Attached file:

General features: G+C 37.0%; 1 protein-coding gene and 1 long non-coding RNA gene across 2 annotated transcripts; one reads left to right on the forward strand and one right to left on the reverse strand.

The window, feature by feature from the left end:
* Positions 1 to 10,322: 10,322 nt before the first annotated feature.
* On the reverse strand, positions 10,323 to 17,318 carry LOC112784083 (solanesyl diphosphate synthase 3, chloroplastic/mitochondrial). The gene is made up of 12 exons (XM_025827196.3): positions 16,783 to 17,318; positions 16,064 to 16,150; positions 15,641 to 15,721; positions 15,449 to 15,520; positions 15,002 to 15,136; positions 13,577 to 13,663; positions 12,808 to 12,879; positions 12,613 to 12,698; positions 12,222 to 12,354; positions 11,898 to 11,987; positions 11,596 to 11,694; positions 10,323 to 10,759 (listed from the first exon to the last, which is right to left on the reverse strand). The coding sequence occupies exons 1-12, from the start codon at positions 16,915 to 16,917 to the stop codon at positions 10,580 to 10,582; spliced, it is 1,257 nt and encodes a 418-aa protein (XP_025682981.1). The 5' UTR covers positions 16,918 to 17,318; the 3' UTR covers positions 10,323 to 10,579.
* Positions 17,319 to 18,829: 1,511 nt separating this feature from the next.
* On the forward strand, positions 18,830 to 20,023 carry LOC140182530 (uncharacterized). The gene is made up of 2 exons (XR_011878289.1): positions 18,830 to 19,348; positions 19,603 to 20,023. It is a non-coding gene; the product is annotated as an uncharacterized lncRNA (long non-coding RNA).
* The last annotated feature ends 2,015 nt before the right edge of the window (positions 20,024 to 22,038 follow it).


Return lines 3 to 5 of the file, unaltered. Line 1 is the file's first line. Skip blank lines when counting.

* Positions 1 to 10,322: 10,322 nt before the first annotated feature.
* On the reverse strand, positions 10,323 to 17,318 carry LOC112784083 (solanesyl diphosphate synthase 3, chloroplastic/mitochondrial). The gene is made up of 12 exons (XM_025827196.3): positions 16,783 to 17,318; positions 16,064 to 16,150; positions 15,641 to 15,721; positions 15,449 to 15,520; positions 15,002 to 15,136; positions 13,577 to 13,663; positions 12,808 to 12,879; positions 12,613 to 12,698; positions 12,222 to 12,354; positions 11,898 to 11,987; positions 11,596 to 11,694; positions 10,323 to 10,759 (listed from the first exon to the last, which is right to left on the reverse strand). The coding sequence occupies exons 1-12, from the start codon at positions 16,915 to 16,917 to the stop codon at positions 10,580 to 10,582; spliced, it is 1,257 nt and encodes a 418-aa protein (XP_025682981.1). The 5' UTR covers positions 16,918 to 17,318; the 3' UTR covers positions 10,323 to 10,579.
* Positions 17,319 to 18,829: 1,511 nt separating this feature from the next.